predicting information about an object's motion if other information is known. For example, if the acceleration value and the initial and final velocity values of a skidding car are known, then the displacement of the car and the time can be predicted using the kinematic equations. Lesson 6 of this unit will focus upon the use of the kinematic equations to predict the numerical values of unknown quantities for an object's motion. The four kinematic equations that describe an object's motion are: See the cheat sheet in docsharing for derivation.

There are a variety of symbols used in the above equations. Each symbol has its own specific meaning. The symbol d stands for the displacement of the object. The symbol t stands for the time for which the object moved. The symbol stands for the acceleration of the object. And the symbol v stands for the velocity of the object; a subscript of i after the v (as in vi) indicates that the velocity value is the initial velocity value and a subscript of f (as in vf) indicates that the velocity value is the final velocity value. Each of these four equations appropriately describes the mathematical relationship between the parameters of an object's motion. As such, they can be used to predict unknown information about an object's motion if other information is known. In the next part of Lesson 6 we will investigate the process of doing this.

The term kinematics is less common today than in the past, but still has a role in physics. The term kinematics also finds use in biomechanics and animal locomotion. Further, mathematicians that include time as a parameter in geometry have developed the subject of kinematic geometry. The simplest application of kinematics is for particle motion, translational or rotational. The next level of complexity comes from the introduction of rigid bodies, which are collections of particles having time invariant distances between themselves. Rigid bodies might undergo translation and rotation or a combination of both. A more complicated case is the kinematics of a system of rigid bodies, which may be linked together by mechanical joints. Kinematics can be used to find the possible range of motion for a given mechanism, or, working in reverse, can be used to design a mechanism that has a desired range of motion. The movement of a crane and the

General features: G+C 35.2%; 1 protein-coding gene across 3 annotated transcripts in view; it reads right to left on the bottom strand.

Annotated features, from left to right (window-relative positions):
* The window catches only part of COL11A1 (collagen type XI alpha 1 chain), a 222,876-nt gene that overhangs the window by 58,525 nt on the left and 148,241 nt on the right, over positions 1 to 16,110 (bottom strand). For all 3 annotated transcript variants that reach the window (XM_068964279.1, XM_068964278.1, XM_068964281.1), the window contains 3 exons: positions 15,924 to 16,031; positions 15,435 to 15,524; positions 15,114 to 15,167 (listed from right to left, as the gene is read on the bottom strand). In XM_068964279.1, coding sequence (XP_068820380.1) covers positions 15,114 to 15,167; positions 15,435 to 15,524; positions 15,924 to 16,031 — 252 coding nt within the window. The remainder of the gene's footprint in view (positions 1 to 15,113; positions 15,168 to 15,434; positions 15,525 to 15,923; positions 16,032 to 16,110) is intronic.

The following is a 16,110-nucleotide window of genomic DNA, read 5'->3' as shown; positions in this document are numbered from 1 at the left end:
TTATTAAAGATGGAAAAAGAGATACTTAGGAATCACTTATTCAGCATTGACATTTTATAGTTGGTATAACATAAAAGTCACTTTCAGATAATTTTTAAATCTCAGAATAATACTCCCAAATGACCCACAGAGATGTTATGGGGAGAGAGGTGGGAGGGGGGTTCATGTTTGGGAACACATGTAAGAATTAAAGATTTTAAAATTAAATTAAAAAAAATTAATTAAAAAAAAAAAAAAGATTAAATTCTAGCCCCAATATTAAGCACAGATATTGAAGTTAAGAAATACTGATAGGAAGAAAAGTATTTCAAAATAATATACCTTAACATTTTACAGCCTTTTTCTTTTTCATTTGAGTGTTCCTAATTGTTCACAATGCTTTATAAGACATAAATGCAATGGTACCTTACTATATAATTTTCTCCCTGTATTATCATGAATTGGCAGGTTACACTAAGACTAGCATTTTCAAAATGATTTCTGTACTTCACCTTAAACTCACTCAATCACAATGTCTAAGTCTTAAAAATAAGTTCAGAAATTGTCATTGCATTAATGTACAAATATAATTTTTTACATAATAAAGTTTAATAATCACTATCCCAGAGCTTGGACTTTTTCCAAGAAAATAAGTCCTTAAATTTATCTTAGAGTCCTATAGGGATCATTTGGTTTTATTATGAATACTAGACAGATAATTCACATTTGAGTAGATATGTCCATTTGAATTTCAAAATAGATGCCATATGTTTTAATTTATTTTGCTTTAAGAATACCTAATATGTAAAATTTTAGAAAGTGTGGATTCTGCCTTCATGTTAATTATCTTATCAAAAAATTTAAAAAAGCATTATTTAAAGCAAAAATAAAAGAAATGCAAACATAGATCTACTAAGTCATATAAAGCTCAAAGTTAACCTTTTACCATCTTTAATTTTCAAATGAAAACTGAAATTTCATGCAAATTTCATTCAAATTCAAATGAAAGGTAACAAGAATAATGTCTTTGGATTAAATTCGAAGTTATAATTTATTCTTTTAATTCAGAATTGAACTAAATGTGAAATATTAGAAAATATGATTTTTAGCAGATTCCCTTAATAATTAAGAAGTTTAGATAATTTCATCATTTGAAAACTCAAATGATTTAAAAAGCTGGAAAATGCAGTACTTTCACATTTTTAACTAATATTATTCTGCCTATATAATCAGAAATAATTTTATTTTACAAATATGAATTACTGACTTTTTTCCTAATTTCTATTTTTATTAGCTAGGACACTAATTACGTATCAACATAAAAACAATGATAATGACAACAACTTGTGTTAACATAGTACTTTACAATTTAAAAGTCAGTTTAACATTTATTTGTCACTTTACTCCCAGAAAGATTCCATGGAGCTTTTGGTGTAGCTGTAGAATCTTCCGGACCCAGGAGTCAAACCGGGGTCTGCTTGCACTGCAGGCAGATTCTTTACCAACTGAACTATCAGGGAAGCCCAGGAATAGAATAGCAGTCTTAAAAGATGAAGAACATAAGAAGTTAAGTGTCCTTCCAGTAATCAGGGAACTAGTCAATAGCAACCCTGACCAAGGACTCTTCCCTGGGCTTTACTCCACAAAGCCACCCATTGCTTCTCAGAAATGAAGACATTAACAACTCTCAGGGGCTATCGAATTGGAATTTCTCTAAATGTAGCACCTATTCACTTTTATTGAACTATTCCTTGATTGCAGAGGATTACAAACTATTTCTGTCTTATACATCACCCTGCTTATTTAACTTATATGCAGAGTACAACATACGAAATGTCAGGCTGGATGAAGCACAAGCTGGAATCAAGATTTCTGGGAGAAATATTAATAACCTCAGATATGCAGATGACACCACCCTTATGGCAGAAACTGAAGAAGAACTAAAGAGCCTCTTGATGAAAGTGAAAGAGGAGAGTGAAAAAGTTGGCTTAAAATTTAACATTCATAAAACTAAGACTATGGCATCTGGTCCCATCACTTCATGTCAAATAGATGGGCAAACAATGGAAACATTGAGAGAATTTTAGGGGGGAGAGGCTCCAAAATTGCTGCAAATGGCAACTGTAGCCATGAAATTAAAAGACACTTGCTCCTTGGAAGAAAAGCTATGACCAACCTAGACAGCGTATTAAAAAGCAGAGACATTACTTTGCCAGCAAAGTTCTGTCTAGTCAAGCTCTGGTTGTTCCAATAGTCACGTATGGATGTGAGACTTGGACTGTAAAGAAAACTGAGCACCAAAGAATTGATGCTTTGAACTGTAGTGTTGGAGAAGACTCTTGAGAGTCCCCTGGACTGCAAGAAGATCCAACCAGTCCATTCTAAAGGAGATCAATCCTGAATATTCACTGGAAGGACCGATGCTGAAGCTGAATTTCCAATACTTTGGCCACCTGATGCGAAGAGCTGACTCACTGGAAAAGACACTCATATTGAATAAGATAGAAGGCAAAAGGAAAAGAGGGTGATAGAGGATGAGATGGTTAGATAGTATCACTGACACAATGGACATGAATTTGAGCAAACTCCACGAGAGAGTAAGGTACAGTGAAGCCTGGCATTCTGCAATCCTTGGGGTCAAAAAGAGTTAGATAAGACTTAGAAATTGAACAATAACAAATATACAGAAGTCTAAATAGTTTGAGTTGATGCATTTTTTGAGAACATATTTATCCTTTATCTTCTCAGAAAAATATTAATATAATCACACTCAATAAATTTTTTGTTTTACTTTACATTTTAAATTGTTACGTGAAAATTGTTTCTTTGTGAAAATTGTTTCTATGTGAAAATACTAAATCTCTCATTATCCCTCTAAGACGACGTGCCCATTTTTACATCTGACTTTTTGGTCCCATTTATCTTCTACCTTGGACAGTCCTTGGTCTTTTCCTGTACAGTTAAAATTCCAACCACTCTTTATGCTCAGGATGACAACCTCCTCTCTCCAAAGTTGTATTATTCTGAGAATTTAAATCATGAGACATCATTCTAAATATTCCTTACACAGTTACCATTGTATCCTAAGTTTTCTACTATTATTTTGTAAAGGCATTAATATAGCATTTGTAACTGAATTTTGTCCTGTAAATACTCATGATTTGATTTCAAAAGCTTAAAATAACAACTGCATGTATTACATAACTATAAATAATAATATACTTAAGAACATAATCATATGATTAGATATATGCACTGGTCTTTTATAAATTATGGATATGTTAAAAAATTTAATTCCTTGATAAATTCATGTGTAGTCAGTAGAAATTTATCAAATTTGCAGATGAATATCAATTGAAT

oscillations of a piston in an engine are both simple kinematic systems. The crane is a type of open kinematic chain, while the piston is part of a closed four-bar linkage. Linear motion:

Linear or translational kinematics is the description of the motion in space of a point along a line, also known as a trajectory or path. This path can be either straight (rectilinear) or curved (curvilinear).